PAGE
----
The details of the available projects for the Infection, Immunity & Repair theme are outlined on this page. You can find other projects on the Neuroscience & Mental Health and Population Health pages. A full list of our available projects can be downloaded below.
For full project descriptions, including contact details for the lead supervisor, click the download link by the project title.
Applications to the GW4 BioMed MRC DTP will be accepted via this online survey until 5 pm on 23rd November 2020. For guidance on the application criteria and decision timeline, please see the information here.
Cystic fibrosis (CF) is an inherited life-limiting disease. Respiratory fungal infections, especially aspergillosis, contribute significantly to disease progression. Here, we will use clinical mycology, genomics and big data science to study how the genetic determinants of Aspergillus pathogenicity and CF patient treatments interact and impact on disease progression. This will deliver the knowledge of this complex disease required to improve future CF patient care.
Lead Supervisor: Dr Niel Brown
Advanced cell-based therapeutics will shift toward personalised solutions where patients are treated as individuals rather than receiving one-size-fits all treatment. To enable this, we propose a highly interdisciplinary project that will lead to an innovative real-time monitoring and control platform for automated stem cell culturing.
Lead Supervisor: Dr Mirella Di Lorenzo
Antibiotic resistance is a serious threat to public health. Its first step is often through signaling pathways that trigger the bacterium’s resistance mechanisms in response to a drug. This project will apply biochemistry, molecular biology and protein modelling to find inhibitors that block signaling and thus prevent activation of resistance.
Lead Supervisor: Dr Susanne Gebhard
Biocides are used extensively in healthcare as antiseptics and disinfectants. Working with Public Health England, you will employ molecular, genomic, bioinformatic, and biochemical techniques to answer fundamental questions about the contribution of biocides to evolution of antibiotic resistance and virulence in bacterial pathogens.
Lead Supervisor: Dr Brian Jones
Skin cancers can be the side effect of anticancer therapies originally aimed at a different tumour. In this PhD project the student will investigate the role of fibroblasts and immune cells in skin cancer initiation and develop in-vitro/ex-vivo models to mimic the human situation. The project will also address how healthy cells change due to the anticancer therapy and counter-intuitively promote the growth of skin cancers.
Lead Supervisor: Dr Ute Jungwirth
Complement plays a major role in defence against infection. How major human pathogens such as Staphylococcus aureus resists this element of host immunity is currently unclear. By employing phenotypic, transcriptomic and functional genomic techniques, this project will reveal important virulence factors and underlying gene regulatory networks that promote resistance to complement, offering new targets for future therapeutic intervention.
Lead Supervisor: Dr Maisem Laabei
Pregnancy imposes a risk of breast cancer in the mother. Paradoxically if a woman has a first full-term pregnancy before the age of 20, she is protected against some types of breast cancer. This PhD will model the impact of pregnancy on the maternal immune system and susceptibility to breast cancer, using 3D-organoids, quantitative imaging, epigenetic/genome editing and bioinformatics approaches.
Lead Supervisor: Professor Adele Murrell
Fungal pathogens threaten our health and kill over a million patients worldwide. In this project, we will deploy cutting-edge 3D chromatin genetics, fungal biology and bioinformatics to better understand how pathogenic fungi sense and adapt to the human host. Our goal is to open novel paths to interfere with fungal disease.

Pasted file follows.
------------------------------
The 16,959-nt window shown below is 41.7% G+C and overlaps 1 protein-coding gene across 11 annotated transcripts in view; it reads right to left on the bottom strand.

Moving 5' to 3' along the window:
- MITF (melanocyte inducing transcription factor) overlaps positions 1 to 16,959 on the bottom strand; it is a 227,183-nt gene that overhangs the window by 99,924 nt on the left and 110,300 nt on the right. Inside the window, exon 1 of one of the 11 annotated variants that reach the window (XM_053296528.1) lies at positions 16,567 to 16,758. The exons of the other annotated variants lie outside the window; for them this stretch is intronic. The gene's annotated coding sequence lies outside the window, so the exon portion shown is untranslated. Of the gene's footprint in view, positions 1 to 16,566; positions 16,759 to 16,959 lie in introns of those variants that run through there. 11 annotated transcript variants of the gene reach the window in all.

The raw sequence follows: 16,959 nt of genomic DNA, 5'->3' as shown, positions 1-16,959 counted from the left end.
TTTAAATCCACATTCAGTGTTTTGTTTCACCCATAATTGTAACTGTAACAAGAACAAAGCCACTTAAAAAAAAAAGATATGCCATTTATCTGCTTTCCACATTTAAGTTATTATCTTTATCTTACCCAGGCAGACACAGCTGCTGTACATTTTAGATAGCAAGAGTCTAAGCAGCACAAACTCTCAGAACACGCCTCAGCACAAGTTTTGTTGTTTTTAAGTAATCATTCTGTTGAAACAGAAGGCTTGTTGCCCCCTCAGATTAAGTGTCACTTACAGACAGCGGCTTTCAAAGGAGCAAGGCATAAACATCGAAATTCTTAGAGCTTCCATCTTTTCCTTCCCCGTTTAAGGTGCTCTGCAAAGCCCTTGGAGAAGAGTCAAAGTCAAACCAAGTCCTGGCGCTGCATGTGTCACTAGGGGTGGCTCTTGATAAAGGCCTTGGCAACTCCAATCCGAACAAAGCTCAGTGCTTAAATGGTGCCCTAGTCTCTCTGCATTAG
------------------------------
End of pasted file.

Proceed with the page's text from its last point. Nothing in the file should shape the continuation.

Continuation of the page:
Lead Supervisor: Dr Hans-Wilhelm Nützmann
Many serious diseases (e.g. meningitis, pneumonia, blood/wound infections) are caused by commensal bacteria that are common on the skin or in the guts of healthy people. But what makes good strains go bad? Trained by academics and clinicians (Bath/Bristol/Cardiff), you will use laboratory techniques and state-of-the-art genome analyses to identify pathogenicity genes, strains, and evolutionary forces that cause harmless bacteria to become opportunistic pathogens.
Lead Supervisor: Professor Samuel Sheppard
Strong anti-tumour immunity is thought to protect people from developing cancer and limit disease progression in patients. In a randomised clinical trial, and with other mechanistic work, this studentship will use cutting-edge immunological techniques, to examine how inflammation and lifestyle factors, including exercise, influence immune-competency in healthy people and men with prostate cancer.
Lead Supervisor: Dr James Turner
Drugs that block cytokine activity have revolutionised the treatment of rheumatoid arthritis. However, the ~40% of patients who develop ectopic lymphoid-like structures (ELS) within inflamed joints continue to display severe disease and an inadequate response to these current drugs. The PhD student will use in vivo arthritis models, imaging and cutting-edge next-generation sequencing methods to find new ways of targeting ELS to support precision medicine.
Lead Supervisor: Dr Gareth Jones
Antibiotic resistance threatens human health. β-lactamases cause resistance to β-lactams, the most widely used antibiotics. Some, but not all, β-lactamases can be countered with inhibitors, of which some may also halt bacterial growth. We will investigate these differences by simulation and experiment, develop simulation protocols to predict inhibitor activity, and use these to guide inhibitor design.
Lead Supervisor: Dr Marc Van der Kamp
Chronic inflammatory lung conditions involve self-perpetuating cycles of airway damage, inflammation and infection and affect 400 million people worldwide. Innovative treatments are urgently required, particularly with rising antimicrobial resistance. Using state-of-the-art microscopy and transcriptomics in Drosophila, together with genetic epidemiology, we will explore disease progression in vivo, test novel therapeutic strategies and study links to human disease.
Lead Supervisor: Dr Helen Weavers